Anyone who has a disability can usually tell you what it’s like to have their particular condition. But there are things people might not know, because talking about every little detail about your disability can be a daunting task. I have cerebral palsy, and there are still things that even my husband might not realize.
1. I love holding hands and cuddling, but my body often will not allow it. For some reason, my body becomes very tense when someone wants to hold me in any form. This can be very frustrating for yourself and partner when you’re trying to cuddle or hold hands. Often I need to hold my breath to keep my body still so I don’t move. It’s frustrating for me, because I love cuddling and holding hands, but my body says no.
2. I have a great bladder, but I still need to use the bathroom. Most people forget that you do need to use the bathroom, even though it can be difficult to get to one. I hate asking to use the bathroom even when I really need to, because I know it’s not easy to take me. So, I often hold it in pain and politely refuse to drink until I can get to a bathroom.
3. I like to be independent, but help is appreciated when offered. When I’m on the floor, I can do many things on my own, which is terrific. But sometimes in doing so, I get tired out or I hurt myself. I’m not being lazy when asking for help. I’m just trying to be nice to my body.
4. Even though I can’t get my own food, it doesn’t mean I’m not hungry. Not being able to feed yourself is as frustrating as not being able to use the bathroom by yourself. I still feel hungry between meals. Comments on the amounts I eat or drink aren’t necessary because you’re helping me. No one analyzes how much you eat or don’t eat. So please, when I ask for a second helping, no need to comment to make me feel bad.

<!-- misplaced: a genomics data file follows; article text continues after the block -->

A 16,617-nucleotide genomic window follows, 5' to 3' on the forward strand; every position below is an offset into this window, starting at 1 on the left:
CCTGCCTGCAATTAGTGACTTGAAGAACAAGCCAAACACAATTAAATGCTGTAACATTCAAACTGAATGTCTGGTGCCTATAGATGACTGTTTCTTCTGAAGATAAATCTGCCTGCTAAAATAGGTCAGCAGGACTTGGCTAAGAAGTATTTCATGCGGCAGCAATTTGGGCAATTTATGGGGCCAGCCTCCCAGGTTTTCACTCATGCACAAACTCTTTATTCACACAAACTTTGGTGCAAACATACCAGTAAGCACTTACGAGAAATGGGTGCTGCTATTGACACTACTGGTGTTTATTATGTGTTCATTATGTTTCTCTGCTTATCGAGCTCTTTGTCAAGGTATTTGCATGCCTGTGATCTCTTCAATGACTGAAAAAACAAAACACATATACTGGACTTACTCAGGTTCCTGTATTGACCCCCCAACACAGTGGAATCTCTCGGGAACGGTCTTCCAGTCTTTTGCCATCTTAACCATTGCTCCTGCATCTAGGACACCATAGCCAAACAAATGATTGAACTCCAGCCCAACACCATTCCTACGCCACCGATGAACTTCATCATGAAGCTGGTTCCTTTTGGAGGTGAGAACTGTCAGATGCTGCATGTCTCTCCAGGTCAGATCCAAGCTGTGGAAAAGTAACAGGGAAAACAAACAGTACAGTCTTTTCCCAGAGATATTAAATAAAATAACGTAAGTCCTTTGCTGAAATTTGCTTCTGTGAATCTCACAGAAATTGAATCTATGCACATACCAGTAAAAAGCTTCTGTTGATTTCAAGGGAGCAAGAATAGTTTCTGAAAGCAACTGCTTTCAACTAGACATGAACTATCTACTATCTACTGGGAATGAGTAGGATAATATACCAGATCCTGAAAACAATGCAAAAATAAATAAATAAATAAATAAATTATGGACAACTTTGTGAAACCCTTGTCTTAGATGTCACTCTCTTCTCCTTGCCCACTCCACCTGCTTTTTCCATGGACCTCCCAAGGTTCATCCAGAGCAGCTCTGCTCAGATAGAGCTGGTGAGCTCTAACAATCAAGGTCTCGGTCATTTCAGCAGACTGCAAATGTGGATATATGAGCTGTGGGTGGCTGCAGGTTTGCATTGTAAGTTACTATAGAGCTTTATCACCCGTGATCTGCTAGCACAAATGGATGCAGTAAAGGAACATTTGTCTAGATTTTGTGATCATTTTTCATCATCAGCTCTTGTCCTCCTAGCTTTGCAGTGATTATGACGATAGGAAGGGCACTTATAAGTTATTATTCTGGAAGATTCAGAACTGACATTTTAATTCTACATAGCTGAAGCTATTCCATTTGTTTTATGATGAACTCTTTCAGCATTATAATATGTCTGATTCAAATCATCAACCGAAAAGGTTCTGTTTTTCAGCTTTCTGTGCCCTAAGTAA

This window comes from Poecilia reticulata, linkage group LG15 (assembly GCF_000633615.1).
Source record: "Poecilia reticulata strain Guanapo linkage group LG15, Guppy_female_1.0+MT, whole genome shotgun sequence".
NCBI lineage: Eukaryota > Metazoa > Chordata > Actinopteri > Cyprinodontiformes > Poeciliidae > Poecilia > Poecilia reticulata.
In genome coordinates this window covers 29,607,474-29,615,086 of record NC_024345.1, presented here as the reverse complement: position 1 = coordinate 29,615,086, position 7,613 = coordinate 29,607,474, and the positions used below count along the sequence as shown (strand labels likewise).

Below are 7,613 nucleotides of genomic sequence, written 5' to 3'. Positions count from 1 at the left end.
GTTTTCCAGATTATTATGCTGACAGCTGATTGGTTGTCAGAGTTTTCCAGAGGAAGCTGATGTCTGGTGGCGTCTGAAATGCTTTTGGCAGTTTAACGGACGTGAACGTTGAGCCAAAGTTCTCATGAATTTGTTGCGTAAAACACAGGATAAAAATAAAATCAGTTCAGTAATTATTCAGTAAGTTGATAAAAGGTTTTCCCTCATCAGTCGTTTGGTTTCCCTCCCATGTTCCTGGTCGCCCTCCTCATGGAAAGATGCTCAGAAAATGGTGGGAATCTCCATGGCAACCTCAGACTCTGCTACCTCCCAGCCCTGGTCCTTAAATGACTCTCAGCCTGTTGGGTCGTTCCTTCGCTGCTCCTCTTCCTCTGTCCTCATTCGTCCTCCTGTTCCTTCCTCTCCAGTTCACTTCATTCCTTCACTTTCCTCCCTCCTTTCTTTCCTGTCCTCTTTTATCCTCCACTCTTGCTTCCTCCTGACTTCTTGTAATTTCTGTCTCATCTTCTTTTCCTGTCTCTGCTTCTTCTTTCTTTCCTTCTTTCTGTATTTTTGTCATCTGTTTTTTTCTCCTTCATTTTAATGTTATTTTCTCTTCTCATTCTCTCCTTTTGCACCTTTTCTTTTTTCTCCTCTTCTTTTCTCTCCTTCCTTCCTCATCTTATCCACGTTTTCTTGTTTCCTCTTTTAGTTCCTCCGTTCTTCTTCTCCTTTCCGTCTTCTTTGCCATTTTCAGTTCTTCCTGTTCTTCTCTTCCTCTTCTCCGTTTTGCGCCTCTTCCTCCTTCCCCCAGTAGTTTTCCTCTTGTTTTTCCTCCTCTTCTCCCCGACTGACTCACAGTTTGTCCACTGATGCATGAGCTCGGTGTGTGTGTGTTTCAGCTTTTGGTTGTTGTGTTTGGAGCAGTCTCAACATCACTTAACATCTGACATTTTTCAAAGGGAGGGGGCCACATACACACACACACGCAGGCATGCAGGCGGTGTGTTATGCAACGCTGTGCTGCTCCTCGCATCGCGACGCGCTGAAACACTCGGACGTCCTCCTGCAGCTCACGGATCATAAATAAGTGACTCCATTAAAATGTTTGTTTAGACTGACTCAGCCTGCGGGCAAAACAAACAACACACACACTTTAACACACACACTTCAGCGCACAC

5. My muscles and bones ache daily. I’m never going to complain about every ache and pain I have, but that doesn’t mean they don’t exist. My body moves 24 hours a day, 365 days a year. Even when I “relax,” my body moves. Constant moving wears on your muscles and bones. So please don’t put on a guilt trip when I don’t want to be in a manual chair or do something that might make me more sore. Certainly invite me, but if I say no, please understand why.
6. My children help me with some things, but I didn’t create them to be my personal attendants. Like any kid, my children help us out. I believe helping each other is a normal family action. You might see my toddler pick up my cellphone if I drop it in a store. You might see my daughter getting out my credit card so we can make a purchase. However, you won’t see them cooking meals, dressing me or being responsible for my care. Once in a while, you might see them feed me or give me a drink. But know that I’m helping them as well, like any parent would. My children know we help each other because that’s just what decent people do.
7. I am lucky to have my husband, but not because he accepts my disability. Not to sound snobby, but I never had difficulty getting asked on dates or being in a romantic relationship. Many guys accept my disability and would want a relationship with me. I’m lucky to have my husband because he’s funny, kind, considerate, handsome, likes to have fun, responsible and a good cook.